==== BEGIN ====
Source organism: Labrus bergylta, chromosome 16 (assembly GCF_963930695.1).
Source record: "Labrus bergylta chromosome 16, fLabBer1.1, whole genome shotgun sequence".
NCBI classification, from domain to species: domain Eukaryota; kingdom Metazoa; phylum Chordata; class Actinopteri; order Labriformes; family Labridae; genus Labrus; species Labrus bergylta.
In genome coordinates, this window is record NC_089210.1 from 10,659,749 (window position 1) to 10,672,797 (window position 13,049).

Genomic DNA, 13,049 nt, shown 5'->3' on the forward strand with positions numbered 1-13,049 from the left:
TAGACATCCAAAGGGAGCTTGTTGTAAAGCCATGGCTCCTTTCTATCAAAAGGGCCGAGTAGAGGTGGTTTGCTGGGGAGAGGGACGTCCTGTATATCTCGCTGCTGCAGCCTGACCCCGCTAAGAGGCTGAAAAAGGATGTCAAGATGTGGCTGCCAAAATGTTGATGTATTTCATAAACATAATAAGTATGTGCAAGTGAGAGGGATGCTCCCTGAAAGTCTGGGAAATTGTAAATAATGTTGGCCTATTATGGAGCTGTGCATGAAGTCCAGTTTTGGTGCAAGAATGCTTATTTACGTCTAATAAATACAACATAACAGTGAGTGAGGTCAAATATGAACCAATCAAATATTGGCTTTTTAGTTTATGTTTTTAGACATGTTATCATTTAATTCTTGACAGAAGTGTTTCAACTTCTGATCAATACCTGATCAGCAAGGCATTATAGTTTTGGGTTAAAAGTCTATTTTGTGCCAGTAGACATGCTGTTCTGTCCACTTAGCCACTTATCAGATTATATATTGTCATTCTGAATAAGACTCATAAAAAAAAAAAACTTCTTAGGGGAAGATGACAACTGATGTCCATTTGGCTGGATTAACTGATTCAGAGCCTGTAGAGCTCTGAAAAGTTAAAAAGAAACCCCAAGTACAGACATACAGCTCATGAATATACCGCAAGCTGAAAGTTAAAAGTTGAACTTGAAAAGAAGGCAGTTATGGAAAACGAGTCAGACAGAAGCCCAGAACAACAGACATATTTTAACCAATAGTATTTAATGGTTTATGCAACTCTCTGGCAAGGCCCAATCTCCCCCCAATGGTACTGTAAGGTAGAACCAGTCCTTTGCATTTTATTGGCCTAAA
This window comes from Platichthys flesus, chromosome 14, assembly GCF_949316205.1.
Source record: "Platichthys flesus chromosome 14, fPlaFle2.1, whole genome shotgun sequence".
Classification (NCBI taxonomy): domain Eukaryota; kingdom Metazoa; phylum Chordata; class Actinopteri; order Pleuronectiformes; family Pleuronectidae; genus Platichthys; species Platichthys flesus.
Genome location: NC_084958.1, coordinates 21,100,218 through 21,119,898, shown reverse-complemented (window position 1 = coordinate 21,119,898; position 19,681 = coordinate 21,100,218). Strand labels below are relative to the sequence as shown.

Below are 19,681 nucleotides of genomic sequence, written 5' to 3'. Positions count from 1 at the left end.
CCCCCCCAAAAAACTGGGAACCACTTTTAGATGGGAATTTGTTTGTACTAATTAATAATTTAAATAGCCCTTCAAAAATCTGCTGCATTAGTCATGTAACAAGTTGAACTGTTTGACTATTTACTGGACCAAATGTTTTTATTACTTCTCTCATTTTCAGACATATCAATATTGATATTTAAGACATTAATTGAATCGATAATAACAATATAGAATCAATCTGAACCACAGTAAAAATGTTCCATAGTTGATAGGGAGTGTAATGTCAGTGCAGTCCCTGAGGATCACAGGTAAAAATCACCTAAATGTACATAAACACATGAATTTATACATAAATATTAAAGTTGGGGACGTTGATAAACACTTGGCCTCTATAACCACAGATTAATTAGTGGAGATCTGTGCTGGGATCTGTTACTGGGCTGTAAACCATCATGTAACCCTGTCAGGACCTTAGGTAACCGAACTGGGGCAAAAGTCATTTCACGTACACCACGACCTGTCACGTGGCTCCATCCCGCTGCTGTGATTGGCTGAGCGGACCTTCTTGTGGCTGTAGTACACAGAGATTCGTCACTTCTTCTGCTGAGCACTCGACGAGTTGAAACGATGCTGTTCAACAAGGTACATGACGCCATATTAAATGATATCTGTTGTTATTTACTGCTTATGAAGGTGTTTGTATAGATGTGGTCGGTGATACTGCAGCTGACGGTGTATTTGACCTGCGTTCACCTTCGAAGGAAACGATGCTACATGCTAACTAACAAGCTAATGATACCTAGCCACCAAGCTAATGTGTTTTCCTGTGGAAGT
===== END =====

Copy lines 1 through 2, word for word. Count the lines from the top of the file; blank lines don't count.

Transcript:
Source organism: Labrus bergylta, chromosome 16 (assembly GCF_963930695.1).
Source record: "Labrus bergylta chromosome 16, fLabBer1.1, whole genome shotgun sequence".